March 20, 2020
VITAMIN D: Why is it so important?
Vitamin D has a plethora of functions in the body. It improves immunity, reduces inflammation, has a role in cell proliferation and neuromuscular modulation. This, again, reiterates the importance of ensuring your body has optimal levels throughout the year. Keeping good levels of vitamin D can reduce your chances of contracting colds or flus and will keep your mood up during the grayer months.
Vitamin D is a fat soluble vitamin, in which humans cannot produce themselves. It is important to supplement D3 if you are living in northern latitudes, especially during the winter months. Vitamin D is only found in a few foods such as salmon, sardines, mushrooms, eggs and fortified food products (non dairy milks, cereales, etc).
The main way we assimilate vitamin D is through UBV sunlight exposure. Unfortunately, living in Canada means that this exposure is only available to us through certain months of the year. During the months of May to October, midday exposure between 10am and 2pm without burning the skin, can produce 10,000 to 25,000 IUs of vitamin D. The vitamin is then converted to its active form, 1,25-dihydroxyvitamin D [1,25(OH)2D], or calcitriol, in the body by the liver and kidneys. This conversion happens in two steps. First, it is converted to its storage form, calcidiol, by the liver. From here, the kidneys convert it to the active form, calcitriol. This is the steroid-hormone form of vitamin D, and the one that binds to vitamin D receptors on cells. Once calcitriol binds to a receptor, it either turns genes on or off, acting similarly to a steroid hormone. Most cells in the body have vitamin D receptors and this may be why we see a link between D deficiency and so many chronic illnesses.
One of the main reasons for keeping your vitamin D levels up is bone health. Vitamin D stimulates absorption of calcium in the gut. Both calcium and vitamin D are important for maintaining a strong and healthy bone matrix. Long term consequences of having inadequate levels of the vitamin could mean higher risk of fracture, osteoporosis and muscle weakness.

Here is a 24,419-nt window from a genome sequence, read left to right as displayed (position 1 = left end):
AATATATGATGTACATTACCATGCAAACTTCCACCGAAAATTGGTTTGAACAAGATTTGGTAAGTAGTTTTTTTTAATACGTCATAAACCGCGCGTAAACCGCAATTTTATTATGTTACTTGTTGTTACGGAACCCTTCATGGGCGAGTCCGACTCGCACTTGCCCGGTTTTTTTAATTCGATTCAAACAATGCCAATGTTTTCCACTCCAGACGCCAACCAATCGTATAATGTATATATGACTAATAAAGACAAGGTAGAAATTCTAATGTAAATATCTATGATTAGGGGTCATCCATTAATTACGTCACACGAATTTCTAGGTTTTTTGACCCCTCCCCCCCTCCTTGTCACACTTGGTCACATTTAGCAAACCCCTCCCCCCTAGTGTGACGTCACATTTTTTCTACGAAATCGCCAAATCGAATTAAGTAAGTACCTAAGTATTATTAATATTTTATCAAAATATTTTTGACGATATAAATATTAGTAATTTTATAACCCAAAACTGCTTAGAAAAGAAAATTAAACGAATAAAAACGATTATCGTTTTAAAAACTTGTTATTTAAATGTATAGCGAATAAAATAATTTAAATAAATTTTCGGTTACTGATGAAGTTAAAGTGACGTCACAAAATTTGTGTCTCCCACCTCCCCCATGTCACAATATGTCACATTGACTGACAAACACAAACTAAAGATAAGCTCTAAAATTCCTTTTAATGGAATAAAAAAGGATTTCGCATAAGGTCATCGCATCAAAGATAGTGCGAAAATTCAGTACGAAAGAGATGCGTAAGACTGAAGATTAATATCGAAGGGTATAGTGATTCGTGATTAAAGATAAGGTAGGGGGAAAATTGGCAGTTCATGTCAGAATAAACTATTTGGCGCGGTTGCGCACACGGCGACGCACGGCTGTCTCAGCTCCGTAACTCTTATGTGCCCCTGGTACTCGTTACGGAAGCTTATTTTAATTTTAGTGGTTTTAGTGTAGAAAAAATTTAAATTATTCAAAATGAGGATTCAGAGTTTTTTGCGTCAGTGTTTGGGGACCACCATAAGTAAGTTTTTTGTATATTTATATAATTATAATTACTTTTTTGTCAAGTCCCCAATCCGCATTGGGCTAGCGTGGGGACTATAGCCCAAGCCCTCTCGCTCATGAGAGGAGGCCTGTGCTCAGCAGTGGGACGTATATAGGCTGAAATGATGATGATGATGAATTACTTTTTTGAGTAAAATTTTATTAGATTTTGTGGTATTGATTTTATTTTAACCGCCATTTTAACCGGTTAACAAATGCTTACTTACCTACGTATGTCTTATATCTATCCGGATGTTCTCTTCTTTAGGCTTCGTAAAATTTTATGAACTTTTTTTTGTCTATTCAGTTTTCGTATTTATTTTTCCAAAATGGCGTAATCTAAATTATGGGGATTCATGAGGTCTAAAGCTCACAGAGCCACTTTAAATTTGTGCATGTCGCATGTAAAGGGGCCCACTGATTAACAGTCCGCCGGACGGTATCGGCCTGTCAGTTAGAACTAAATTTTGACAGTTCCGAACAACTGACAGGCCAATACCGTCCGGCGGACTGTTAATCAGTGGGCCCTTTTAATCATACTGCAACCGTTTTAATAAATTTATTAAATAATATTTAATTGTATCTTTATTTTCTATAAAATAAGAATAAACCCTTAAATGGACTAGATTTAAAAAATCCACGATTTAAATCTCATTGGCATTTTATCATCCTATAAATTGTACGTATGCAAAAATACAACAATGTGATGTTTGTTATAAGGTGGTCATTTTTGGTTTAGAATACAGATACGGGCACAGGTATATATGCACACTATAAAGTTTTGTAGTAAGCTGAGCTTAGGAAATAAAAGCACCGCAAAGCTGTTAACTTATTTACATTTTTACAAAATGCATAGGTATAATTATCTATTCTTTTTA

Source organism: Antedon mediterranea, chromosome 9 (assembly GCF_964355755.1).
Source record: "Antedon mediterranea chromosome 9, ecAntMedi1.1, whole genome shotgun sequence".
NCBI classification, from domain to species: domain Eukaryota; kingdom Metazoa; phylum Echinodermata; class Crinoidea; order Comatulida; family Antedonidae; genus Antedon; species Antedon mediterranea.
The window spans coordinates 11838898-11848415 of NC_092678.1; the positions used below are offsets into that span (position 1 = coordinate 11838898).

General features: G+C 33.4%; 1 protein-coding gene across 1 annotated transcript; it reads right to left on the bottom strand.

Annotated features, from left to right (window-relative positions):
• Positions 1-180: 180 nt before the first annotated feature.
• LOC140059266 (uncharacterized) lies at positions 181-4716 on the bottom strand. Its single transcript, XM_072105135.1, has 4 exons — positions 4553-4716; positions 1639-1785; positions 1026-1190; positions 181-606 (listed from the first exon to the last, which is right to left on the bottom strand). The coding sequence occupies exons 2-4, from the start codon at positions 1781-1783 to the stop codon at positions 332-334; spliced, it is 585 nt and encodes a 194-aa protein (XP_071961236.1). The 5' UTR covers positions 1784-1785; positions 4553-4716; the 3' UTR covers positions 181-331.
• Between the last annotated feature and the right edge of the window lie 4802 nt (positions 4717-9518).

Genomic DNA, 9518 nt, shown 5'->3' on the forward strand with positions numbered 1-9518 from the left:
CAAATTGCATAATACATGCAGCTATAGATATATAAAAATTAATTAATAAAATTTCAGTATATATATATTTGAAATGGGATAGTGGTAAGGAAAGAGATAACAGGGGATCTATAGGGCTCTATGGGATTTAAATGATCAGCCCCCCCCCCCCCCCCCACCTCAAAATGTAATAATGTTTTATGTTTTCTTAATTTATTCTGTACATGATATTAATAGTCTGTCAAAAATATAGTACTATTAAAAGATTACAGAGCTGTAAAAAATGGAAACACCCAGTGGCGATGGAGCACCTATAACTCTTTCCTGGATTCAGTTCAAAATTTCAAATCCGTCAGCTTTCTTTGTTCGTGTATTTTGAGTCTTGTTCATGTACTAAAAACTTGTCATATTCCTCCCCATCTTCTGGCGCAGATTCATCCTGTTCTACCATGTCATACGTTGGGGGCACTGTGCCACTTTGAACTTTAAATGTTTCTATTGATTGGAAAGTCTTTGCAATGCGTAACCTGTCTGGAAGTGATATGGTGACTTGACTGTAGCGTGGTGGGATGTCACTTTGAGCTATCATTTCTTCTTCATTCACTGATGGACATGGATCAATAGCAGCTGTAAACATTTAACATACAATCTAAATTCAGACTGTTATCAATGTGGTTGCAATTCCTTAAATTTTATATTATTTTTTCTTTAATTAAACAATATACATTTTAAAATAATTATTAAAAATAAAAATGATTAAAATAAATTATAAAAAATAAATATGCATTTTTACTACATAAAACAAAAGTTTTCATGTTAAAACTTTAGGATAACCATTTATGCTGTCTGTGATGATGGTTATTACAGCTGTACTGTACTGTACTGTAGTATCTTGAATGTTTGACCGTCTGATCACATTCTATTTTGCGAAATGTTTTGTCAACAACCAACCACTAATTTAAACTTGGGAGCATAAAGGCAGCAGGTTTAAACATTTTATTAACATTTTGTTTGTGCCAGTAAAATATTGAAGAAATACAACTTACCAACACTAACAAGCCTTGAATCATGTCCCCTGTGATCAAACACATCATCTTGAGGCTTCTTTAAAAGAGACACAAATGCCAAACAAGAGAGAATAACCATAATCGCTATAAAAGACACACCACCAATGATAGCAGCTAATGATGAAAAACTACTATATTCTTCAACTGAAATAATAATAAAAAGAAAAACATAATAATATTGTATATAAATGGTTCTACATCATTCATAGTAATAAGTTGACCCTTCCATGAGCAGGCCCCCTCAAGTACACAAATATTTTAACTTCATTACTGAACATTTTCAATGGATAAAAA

The biggest organ in our body, or should I say on our body, also shows great benefit from adequate vitamin D levels. Our skin needs vitamin D to ensure it can create a solid barrier against outside invaders being viruses and bacteria. The skin uses vitamin D to increase production of immune cells in order to maintain our first line of defence. Not only does it help our skin as part of the immune system, it helps to increase the proliferation of skin cells to improve wound healing, hair growth and reduce scarring.
Vitamin D testing:
The most accurate way of testing Vitamin D status is through the blood. Both the inactive and active forms of vitamin D can be tested. The inactive form, 25-hydroxyvitamin D, is most abundant in the blood and is therefore tested more often to check an individual’s status. Testing is typically performed between November and January to see if you are storing enough to last you through the winter months and to determine what is the best form and amount to supplement with. Those who do not get enough sun exposure, the elderly or have darker pigmented skin are at a greater risk for vitamin D deficiency.
Vitamin D is measured in nmol/L. Levels above 50nmol/L are sufficient for maintaining bone health and immune function. Naturopathic Doctors typically look at wellness from a lense of optimal health. An optimal range for vitamin D is between 75-125nmol/L.
Deficiency, what does it look like?
Deficient vitamin D status is being below 30nmol/L. At this low of a level in the blood, you are at risk for issues with bone health. Having suboptimal levels, meaning between 30-75noml/L, you may experience frequent colds, low mood, weight gain, fatigue, poor wound healing, and hair loss. Low vitamin D levels, is just one of the reasons you may experience these symptoms. It is important to consult your Naturopathic Doctor, get tested and ensure you are on the right path to wellness.